Thursday, October 23, 2008

Indonesia needs a Band-Aid

Indonesia has had its fair share of disasters. In fact, a lot of people would say that Indonesia is disaster-prone. To be fair, it's partly due to Indonesia being in an earthquake-prone zone, and partly due to the sheer size of the country - it will have a larger proportion of accidents. These disasters are both man-made as well as nature's gifts. Here is a brief listing of some of the larger scale disasters in the past few years:

- Dec 26, 2004 - Nearly 132,000 Indonesians are killed and more than 37,000 missing after a 9.15 magnitude earthquake triggered a tsunami in the Indian ocean.

- Feb 21, 2005 - At least 96 are killed in a landslide that sweeps through two West Java villages near a garbage dump.

- March 28, 2005 - Nearly 1,000 are believed killed after a quake of magnitude 8.7 hits the coast of Sumatra.

- Sept 5, 2005 - Domestic airliner crashes in residential area of Indonesia's third biggest city Medan, killing 102 aboard and 47 local residents in an inferno on the ground.

- May 15, 2006 - Mount Merapi volcano erupts with clouds of hot gas and rains ash on surrounding areas.

- May 27, 2006 - Earthquake rocks area around ancient royal city of Yogyakarta killing at least 5,000 and destroying or damaging 150,000 homes.

- July 17, 2006 - A tsunami after a 7.7 magnitude quake in West Java province kills at least 550 people. At least 54,000 people are displaced.

- Dec 30, 2006 - A ferry with at least 600 aboard sinks during a stormy night voyage as it travelled between Borneo and Java.

- Jan 1, 2007 - An Adam Air passenger plane flying from Surabaya to Manado with 102 people aboard crashes into the sea off the west coast of Sulawesi.

- Feb 22, 2007 - At least 42 people are killed when fire breaks out aboard a ferry which was heading from Jakarta to Bangka island off Sumatra.

- March 6, 2007 - Two strong earthquakes kill at least 31 people and injure dozens in the West Sumatra provincial capital of Padang.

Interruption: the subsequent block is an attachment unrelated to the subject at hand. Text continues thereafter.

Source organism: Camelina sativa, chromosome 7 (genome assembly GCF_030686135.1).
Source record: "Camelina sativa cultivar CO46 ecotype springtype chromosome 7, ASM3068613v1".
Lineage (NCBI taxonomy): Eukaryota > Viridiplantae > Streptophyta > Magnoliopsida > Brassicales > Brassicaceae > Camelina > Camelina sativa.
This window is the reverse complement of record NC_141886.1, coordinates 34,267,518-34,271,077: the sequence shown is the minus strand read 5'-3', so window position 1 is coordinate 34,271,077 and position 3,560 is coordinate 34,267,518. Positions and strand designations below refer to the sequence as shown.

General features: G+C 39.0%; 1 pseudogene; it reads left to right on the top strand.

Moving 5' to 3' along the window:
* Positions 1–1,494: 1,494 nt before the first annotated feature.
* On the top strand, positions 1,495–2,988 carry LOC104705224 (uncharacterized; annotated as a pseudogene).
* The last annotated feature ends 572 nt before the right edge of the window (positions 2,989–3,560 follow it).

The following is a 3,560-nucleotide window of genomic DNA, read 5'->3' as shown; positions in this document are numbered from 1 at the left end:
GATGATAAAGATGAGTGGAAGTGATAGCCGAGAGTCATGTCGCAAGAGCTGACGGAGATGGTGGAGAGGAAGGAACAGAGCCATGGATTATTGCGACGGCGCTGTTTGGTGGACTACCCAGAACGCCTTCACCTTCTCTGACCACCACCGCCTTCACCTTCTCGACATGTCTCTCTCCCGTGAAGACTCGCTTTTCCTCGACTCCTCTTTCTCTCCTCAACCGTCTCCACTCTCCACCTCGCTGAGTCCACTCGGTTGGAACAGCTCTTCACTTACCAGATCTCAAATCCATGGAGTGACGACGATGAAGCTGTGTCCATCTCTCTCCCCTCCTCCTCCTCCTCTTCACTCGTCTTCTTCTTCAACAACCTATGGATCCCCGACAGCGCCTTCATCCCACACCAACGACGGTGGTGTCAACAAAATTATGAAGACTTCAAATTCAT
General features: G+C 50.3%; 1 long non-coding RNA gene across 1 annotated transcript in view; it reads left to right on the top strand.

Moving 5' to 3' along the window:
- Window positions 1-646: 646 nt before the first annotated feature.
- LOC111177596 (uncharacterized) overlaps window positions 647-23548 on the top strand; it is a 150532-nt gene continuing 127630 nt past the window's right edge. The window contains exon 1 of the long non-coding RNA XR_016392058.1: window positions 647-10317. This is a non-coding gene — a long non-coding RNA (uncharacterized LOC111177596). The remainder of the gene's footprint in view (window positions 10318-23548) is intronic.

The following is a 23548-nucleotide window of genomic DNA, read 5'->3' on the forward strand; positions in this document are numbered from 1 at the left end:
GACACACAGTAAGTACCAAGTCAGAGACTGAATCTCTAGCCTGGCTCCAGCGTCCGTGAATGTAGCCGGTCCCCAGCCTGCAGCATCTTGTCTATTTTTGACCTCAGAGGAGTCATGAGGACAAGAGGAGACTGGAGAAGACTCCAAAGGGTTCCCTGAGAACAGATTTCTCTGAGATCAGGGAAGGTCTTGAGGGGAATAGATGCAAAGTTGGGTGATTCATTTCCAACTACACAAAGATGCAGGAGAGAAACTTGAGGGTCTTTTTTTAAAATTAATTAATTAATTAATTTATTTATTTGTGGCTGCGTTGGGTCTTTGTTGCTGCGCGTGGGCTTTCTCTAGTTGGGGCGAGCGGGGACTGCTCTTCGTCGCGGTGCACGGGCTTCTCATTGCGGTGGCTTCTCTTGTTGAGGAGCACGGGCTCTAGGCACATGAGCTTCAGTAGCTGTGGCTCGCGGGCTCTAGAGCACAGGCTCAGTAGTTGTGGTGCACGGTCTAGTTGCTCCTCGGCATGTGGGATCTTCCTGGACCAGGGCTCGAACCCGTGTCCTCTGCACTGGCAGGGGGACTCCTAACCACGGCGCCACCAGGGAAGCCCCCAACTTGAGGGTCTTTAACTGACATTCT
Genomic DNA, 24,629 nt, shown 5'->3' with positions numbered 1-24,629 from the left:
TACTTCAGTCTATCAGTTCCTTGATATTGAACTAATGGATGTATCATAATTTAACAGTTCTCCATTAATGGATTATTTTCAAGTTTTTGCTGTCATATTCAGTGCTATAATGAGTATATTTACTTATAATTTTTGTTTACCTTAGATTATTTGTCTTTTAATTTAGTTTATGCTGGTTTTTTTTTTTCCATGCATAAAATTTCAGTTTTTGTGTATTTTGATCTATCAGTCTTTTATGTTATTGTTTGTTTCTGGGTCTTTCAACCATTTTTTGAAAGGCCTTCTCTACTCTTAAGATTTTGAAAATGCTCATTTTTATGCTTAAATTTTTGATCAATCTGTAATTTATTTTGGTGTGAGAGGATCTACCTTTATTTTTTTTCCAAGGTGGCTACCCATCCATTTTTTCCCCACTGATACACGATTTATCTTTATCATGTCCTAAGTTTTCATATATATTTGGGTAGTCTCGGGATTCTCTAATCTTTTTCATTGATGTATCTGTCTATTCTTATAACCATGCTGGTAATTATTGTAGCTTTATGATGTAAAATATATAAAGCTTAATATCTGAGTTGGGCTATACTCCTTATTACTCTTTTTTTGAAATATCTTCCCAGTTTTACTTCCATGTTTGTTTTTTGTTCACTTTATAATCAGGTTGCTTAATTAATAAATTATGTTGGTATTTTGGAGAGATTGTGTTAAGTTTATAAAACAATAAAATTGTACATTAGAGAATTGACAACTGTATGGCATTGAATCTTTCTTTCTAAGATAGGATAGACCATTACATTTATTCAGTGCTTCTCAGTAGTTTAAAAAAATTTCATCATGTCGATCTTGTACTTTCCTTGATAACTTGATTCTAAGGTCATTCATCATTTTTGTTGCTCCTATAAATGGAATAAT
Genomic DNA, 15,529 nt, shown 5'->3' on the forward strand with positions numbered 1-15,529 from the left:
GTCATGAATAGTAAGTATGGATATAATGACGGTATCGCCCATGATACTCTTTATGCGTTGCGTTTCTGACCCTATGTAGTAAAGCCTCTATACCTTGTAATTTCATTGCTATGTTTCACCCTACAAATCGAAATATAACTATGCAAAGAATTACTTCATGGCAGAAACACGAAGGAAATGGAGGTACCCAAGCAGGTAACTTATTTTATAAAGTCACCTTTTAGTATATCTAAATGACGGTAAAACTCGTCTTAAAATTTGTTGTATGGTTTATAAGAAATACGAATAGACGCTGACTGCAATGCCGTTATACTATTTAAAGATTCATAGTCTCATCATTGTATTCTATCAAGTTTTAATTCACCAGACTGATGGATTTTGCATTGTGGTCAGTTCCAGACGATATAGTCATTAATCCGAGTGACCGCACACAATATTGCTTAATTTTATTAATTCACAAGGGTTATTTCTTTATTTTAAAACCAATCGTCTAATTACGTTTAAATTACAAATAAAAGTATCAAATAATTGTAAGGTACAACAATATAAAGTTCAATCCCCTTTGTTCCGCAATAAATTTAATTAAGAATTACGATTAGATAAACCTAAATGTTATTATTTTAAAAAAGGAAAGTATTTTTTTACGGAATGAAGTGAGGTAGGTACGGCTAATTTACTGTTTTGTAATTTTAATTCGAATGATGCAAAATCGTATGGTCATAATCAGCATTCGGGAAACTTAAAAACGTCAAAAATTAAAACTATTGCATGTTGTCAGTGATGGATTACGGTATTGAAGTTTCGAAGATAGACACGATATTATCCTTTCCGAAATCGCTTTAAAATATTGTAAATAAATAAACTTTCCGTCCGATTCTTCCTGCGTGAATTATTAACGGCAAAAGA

Now, mind you, these are just some of the more major incidents that Indonesia has suffered. There was also a quake in September of 2007, but as you can see there has been a significant drop-off in disasters since John and I arrived in the summer of 2007. And yes, bringing this topic up does mean that something will inevitably happen (soon) but let's just say that we are grateful. Especially given the fact that the section John and I both work in responds to disasters!

Recently there was a gigantic Lego display at one of the malls here in Jakarta. This thing was huge, it took up a ton of space, and it depicted all sorts of scenes from life in Jakarta, with skyscrapers, traffic, the one park, etc. However, as we moved closer to inspect the detailed scenes, we started noticing all sorts of... guessed it, disasters formed from the Legos! There were ferries half-sunk in the ocean, fires, traffic accidents and plane crashes with trees knocked down. The worst part, however, were the DEAD Lego people around the accidents! Needless to say it was mostly children there that day to check out the cool display....

Thursday, October 16, 2008

Weddings-Indonesian Style

Indonesian weddings are a huge part of the culture here. They are usually all-day events, and there are always a TON of guests invited. Depending on how wealthy and well-connected the family is, many weddings can easily have a few thousand guests! Contrary to weddings we're used to, most guests don't show up until after the ceremony. The main focus is the receiving line, in which guests may have to wait an hour or more to congratulate the bride and groom and families.

We recently attended the wedding of one of the Indonesian women who works with us. Almost all of the Indonesians in our office went, in addition to a few other Americans. It was held at a home in a city about 2 and a half hours' drive from Jakarta. Along with our American coworkers, we made sure to arrive late as that was what we were advised to do. However, apparently arriving late is still arriving very early! Seeing as we knew no one there but the bride, we were anticipating the arrival of our Indonesian coworkers. They (mostly women) had spent all day at the salon getting their hair and makeup done and dressing up. They finally showed up around 4 hours after the time on the invitation, and only stayed about an hour and then split! It was a great opportunity to see what a real Indonesian wedding is like.

This last picture shows the happy couple and all of her coworkers. You'll notice almost all the men are wearing the traditional Indonesian batik shirt. Batik is a method of dyeing fabric, and it is actually considered a national art form in Indonesia. Men wear these shirts to just about any formal function, which makes getting dressed pretty easy for them!